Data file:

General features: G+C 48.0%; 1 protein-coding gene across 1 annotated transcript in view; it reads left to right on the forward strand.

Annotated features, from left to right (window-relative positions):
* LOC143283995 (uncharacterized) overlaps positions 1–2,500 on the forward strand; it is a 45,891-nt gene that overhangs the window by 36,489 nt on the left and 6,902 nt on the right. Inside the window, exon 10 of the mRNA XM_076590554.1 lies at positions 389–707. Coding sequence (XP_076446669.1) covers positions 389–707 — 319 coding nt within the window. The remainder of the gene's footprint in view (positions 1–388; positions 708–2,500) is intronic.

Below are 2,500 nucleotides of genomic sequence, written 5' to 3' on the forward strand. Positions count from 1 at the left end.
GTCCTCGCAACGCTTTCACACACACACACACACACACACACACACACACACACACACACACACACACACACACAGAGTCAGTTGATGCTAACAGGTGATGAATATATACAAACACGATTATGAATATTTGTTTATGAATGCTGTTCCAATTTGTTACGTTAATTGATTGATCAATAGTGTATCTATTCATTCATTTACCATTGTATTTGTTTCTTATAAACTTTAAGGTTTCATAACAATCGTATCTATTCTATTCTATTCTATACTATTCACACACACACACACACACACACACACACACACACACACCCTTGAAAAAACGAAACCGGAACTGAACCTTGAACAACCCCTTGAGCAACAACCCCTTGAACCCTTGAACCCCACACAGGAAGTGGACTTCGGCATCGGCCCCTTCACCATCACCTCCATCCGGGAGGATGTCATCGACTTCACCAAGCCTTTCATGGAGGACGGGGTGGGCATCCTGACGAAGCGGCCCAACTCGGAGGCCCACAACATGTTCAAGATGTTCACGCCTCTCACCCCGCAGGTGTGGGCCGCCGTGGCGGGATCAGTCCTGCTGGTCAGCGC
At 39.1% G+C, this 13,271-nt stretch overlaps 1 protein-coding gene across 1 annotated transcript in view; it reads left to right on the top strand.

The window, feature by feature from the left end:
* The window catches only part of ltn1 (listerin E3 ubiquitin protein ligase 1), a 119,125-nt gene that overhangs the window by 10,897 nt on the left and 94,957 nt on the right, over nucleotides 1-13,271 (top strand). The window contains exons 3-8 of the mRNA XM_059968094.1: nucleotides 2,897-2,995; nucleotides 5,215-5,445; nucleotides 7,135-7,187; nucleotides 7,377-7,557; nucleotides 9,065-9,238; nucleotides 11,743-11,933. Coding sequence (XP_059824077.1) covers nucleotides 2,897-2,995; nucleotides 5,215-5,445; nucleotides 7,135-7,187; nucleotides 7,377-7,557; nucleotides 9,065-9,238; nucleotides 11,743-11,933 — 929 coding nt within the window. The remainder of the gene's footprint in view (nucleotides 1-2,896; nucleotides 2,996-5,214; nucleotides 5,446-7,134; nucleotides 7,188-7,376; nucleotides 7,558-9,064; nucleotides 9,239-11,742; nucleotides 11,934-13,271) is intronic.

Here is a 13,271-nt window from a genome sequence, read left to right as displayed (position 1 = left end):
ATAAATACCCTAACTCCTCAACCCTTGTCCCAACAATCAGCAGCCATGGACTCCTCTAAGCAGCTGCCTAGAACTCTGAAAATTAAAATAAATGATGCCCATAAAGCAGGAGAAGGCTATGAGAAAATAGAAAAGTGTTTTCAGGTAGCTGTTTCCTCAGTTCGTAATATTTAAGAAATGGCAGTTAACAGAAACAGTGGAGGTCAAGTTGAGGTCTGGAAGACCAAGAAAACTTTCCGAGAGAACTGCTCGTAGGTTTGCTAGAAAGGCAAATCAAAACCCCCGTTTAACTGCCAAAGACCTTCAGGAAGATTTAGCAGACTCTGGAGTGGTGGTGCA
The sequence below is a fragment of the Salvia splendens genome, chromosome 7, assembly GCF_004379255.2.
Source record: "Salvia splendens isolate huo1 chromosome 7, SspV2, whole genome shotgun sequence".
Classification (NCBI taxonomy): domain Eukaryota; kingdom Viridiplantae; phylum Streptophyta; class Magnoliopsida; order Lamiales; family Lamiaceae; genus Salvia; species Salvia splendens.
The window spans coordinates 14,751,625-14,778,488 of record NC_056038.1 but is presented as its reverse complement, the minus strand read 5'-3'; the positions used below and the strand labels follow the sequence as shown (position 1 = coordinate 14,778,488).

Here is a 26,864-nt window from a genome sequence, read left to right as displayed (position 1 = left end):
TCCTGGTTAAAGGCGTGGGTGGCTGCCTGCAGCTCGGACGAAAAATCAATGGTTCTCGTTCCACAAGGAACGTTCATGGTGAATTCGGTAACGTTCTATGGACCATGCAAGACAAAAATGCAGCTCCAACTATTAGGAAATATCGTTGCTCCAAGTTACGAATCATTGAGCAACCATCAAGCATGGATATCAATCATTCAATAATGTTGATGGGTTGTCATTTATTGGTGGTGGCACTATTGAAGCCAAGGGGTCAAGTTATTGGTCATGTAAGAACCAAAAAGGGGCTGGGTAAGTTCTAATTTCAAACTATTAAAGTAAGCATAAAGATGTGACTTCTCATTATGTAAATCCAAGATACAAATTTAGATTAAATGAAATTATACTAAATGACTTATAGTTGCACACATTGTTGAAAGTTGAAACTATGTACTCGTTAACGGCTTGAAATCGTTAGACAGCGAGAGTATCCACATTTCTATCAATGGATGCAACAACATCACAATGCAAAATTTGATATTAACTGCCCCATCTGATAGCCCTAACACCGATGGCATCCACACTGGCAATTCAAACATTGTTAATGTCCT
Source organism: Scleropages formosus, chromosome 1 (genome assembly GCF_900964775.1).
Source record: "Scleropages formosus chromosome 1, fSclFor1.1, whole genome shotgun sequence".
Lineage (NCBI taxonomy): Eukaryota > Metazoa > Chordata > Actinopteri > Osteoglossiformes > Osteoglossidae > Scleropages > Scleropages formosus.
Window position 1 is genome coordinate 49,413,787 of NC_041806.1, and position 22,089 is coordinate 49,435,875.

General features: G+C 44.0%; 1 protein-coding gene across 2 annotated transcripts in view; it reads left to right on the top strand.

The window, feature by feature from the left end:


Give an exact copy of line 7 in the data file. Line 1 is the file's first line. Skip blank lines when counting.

The window, feature by feature from the left end: